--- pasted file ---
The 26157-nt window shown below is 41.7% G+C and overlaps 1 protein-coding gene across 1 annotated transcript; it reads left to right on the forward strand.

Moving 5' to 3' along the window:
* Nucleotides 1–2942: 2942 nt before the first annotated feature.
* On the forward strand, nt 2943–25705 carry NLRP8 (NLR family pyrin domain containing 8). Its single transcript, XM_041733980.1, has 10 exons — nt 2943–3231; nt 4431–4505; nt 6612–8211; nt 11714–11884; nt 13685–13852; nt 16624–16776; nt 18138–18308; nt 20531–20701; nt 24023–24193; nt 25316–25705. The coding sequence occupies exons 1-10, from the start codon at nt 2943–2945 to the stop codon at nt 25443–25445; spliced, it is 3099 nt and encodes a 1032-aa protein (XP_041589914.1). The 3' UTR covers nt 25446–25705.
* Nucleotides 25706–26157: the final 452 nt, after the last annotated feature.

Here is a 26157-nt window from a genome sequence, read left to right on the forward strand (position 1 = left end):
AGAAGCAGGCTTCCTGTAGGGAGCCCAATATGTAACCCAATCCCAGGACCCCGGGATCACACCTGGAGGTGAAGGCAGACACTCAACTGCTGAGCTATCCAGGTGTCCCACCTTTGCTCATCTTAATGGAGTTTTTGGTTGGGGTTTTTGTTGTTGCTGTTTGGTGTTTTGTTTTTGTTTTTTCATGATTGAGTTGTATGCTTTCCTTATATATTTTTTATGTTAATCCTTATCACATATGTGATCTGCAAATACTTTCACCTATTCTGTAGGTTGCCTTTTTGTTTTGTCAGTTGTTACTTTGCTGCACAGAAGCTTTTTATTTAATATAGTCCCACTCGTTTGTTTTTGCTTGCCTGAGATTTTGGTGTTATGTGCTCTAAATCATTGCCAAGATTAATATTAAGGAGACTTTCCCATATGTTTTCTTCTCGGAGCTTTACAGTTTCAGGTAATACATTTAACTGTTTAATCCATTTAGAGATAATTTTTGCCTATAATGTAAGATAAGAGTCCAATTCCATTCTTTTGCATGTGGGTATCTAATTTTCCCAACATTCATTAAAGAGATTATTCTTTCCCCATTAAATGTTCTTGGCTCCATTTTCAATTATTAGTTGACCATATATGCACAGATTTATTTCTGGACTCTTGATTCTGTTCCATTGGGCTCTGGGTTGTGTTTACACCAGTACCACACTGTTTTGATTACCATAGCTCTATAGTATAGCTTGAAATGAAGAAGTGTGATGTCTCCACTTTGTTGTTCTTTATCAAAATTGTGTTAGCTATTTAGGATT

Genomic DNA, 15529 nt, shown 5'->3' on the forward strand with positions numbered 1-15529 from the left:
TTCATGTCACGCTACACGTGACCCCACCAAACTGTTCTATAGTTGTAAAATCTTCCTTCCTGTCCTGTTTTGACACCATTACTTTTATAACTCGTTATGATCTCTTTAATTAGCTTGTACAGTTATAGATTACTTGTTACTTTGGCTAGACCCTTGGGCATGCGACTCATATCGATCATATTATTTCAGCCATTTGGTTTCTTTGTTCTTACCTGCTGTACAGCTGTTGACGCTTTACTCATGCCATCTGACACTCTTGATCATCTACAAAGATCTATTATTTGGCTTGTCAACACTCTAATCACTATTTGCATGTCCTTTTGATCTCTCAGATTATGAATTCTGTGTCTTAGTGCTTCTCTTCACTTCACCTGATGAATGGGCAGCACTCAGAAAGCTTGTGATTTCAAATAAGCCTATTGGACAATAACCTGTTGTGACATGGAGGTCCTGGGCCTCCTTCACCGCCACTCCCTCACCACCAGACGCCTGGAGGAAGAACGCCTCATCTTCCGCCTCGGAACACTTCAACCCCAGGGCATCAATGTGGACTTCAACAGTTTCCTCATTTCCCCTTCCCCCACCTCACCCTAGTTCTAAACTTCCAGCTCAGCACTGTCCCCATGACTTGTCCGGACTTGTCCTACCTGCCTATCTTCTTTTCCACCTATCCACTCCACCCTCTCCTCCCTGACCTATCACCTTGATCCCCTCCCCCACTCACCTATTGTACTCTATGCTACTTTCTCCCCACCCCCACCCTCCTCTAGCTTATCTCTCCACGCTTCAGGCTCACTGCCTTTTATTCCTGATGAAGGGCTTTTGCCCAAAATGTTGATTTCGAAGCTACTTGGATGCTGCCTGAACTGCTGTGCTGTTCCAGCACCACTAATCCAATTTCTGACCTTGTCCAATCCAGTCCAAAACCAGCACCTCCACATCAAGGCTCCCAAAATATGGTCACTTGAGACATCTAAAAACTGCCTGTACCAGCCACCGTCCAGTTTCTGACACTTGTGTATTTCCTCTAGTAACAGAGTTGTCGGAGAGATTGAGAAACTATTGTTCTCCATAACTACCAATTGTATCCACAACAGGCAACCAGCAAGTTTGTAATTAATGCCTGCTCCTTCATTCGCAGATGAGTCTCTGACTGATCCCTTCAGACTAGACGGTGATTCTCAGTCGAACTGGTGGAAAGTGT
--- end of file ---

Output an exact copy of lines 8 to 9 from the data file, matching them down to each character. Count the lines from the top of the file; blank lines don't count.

Genomic DNA, 15529 nt, shown 5'->3' on the forward strand with positions numbered 1-15529 from the left:
TTCATGTCACGCTACACGTGACCCCACCAAACTGTTCTATAGTTGTAAAATCTTCCTTCCTGTCCTGTTTTGACACCATTACTTTTATAACTCGTTATGATCTCTTTAATTAGCTTGTACAGTTATAGATTACTTGTTACTTTGGCTAGACCCTTGGGCATGCGACTCATATCGATCATATTATTTCAGCCATTTGGTTTCTTTGTTCTTACCTGCTGTACAGCTGTTGACGCTTTACTCATGCCATCTGACACTCTTGATCATCTACAAAGATCTATTATTTGGCTTGTCAACACTCTAATCACTATTTGCATGTCCTTTTGATCTCTCAGATTATGAATTCTGTGTCTTAGTGCTTCTCTTCACTTCACCTGATGAATGGGCAGCACTCAGAAAGCTTGTGATTTCAAATAAGCCTATTGGACAATAACCTGTTGTGACATGGAGGTCCTGGGCCTCCTTCACCGCCACTCCCTCACCACCAGACGCCTGGAGGAAGAACGCCTCATCTTCCGCCTCGGAACACTTCAACCCCAGGGCATCAATGTGGACTTCAACAGTTTCCTCATTTCCCCTTCCCCCACCTCACCCTAGTTCTAAACTTCCAGCTCAGCACTGTCCCCATGACTTGTCCGGACTTGTCCTACCTGCCTATCTTCTTTTCCACCTATCCACTCCACCCTCTCCTCCCTGACCTATCACCTTGATCCCCTCCCCCACTCACCTATTGTACTCTATGCTACTTTCTCCCCACCCCCACCCTCCTCTAGCTTATCTCTCCACGCTTCAGGCTCACTGCCTTTTATTCCTGATGAAGGGCTTTTGCCCAAAATGTTGATTTCGAAGCTACTTGGATGCTGCCTGAACTGCTGTGCTGTTCCAGCACCACTAATCCAATTTCTGACCTTGTCCAATCCAGTCCAAAACCAGCACCTCCACATCAAGGCTCCCAAAATATGGTCACTTGAGACATCTAAAAACTGCCTGTACCAGCCACCGTCCAGTTTCTGACACTTGTGTATTTCCTCTAGTAACAGAGTTGTCGGAGAGATTGAGAAACTATTGTTCTCCATAACTACCAATTGTATCCACAACAGGCAACCAGCAAGTTTGTAATTAATGCCTGCTCCTTCATTCGCAGATGAGTCTCTGACTGATCCCTTCAGACTAGACGGTGATTCTCAGTCGAACTGGTGGAAAGTGT